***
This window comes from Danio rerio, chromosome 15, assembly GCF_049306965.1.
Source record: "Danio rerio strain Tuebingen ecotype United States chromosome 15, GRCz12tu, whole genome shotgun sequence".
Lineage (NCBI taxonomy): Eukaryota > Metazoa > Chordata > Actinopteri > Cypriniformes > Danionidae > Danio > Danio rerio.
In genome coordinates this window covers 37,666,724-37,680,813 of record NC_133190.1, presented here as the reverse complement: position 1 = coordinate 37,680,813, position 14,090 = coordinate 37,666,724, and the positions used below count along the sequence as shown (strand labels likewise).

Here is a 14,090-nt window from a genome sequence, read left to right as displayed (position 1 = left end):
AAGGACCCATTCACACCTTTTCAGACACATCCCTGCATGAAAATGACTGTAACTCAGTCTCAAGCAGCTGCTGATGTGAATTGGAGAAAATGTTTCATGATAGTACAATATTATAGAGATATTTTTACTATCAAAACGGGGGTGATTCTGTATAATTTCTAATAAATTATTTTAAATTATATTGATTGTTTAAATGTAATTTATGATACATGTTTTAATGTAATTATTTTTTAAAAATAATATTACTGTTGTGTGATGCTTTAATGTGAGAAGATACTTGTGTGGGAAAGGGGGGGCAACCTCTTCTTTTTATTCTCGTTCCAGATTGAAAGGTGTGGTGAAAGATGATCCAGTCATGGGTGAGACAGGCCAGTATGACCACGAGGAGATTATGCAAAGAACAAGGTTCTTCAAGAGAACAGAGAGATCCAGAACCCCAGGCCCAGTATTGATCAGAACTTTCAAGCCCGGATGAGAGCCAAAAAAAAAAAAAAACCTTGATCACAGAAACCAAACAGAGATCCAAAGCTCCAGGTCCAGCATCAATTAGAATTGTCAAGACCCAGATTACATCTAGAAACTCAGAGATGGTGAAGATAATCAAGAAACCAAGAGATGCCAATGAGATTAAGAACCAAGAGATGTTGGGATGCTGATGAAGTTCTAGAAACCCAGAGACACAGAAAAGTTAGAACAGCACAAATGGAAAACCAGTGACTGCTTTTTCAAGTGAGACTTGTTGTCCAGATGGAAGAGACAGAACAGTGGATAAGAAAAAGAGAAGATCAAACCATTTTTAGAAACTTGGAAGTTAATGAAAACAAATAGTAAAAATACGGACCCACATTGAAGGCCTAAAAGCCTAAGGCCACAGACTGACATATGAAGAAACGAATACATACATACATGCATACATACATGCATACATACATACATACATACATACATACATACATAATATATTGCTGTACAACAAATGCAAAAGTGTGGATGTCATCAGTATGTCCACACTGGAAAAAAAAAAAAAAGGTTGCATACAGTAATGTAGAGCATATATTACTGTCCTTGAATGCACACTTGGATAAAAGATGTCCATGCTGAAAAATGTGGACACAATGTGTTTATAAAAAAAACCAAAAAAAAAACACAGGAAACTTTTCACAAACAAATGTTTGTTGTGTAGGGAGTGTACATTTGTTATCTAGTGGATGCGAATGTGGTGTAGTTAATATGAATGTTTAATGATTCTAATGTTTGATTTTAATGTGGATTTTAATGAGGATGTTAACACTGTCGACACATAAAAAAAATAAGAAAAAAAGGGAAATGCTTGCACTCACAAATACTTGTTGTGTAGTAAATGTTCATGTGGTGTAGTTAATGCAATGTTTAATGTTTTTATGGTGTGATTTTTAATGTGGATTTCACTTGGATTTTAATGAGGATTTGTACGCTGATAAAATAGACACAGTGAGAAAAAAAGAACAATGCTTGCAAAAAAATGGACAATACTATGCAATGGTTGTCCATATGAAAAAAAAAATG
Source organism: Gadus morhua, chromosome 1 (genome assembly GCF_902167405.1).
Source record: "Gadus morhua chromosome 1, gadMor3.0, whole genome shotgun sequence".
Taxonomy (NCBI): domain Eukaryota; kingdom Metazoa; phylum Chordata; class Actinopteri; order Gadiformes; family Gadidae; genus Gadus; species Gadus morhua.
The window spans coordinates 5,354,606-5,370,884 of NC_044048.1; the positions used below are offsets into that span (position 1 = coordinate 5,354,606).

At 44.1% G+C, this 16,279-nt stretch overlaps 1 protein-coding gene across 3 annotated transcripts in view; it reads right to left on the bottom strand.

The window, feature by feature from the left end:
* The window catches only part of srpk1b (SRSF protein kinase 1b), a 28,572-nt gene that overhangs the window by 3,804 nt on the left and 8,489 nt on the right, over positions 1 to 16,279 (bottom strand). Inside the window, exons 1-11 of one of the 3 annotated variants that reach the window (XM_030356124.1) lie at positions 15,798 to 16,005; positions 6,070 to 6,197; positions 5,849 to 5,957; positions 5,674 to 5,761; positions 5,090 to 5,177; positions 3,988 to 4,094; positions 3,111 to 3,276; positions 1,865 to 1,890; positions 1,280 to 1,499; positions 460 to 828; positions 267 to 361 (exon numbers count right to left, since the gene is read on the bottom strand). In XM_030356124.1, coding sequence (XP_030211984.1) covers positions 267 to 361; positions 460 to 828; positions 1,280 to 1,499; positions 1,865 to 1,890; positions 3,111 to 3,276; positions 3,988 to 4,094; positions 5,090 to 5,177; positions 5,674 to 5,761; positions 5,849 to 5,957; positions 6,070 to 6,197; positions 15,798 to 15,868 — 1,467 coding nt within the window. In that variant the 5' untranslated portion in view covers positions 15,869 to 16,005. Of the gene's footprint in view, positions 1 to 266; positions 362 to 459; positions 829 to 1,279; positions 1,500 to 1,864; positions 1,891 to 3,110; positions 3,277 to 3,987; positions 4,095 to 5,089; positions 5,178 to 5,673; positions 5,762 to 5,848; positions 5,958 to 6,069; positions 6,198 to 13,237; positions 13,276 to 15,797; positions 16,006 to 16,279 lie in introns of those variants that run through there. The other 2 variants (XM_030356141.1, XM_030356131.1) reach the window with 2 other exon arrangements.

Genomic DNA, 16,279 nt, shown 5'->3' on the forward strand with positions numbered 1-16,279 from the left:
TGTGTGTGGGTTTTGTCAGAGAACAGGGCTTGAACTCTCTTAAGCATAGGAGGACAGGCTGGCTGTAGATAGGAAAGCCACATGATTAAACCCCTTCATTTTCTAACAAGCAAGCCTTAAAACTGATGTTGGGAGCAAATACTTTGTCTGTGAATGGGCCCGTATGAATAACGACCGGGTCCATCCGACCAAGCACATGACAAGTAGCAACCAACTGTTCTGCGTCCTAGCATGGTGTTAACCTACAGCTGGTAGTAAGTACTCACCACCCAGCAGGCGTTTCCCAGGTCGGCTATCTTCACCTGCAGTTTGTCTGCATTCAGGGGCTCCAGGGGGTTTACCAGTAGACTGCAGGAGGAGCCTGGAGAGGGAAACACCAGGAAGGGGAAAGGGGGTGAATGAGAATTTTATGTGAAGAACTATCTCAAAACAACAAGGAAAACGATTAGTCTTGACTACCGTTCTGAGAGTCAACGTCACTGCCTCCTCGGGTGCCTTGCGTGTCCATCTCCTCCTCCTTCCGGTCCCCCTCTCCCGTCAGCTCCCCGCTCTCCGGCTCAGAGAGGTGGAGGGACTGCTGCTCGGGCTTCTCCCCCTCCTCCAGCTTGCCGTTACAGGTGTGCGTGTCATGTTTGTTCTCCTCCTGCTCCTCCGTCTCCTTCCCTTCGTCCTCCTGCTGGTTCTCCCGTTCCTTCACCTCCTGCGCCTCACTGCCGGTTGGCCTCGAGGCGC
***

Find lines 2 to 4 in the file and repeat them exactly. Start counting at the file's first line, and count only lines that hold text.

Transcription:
Source record: "Danio rerio strain Tuebingen ecotype United States chromosome 15, GRCz12tu, whole genome shotgun sequence".
Lineage (NCBI taxonomy): Eukaryota > Metazoa > Chordata > Actinopteri > Cypriniformes > Danionidae > Danio > Danio rerio.
In genome coordinates this window covers 37,666,724-37,680,813 of record NC_133190.1, presented here as the reverse complement: position 1 = coordinate 37,680,813, position 14,090 = coordinate 37,666,724, and the positions used below count along the sequence as shown (strand labels likewise).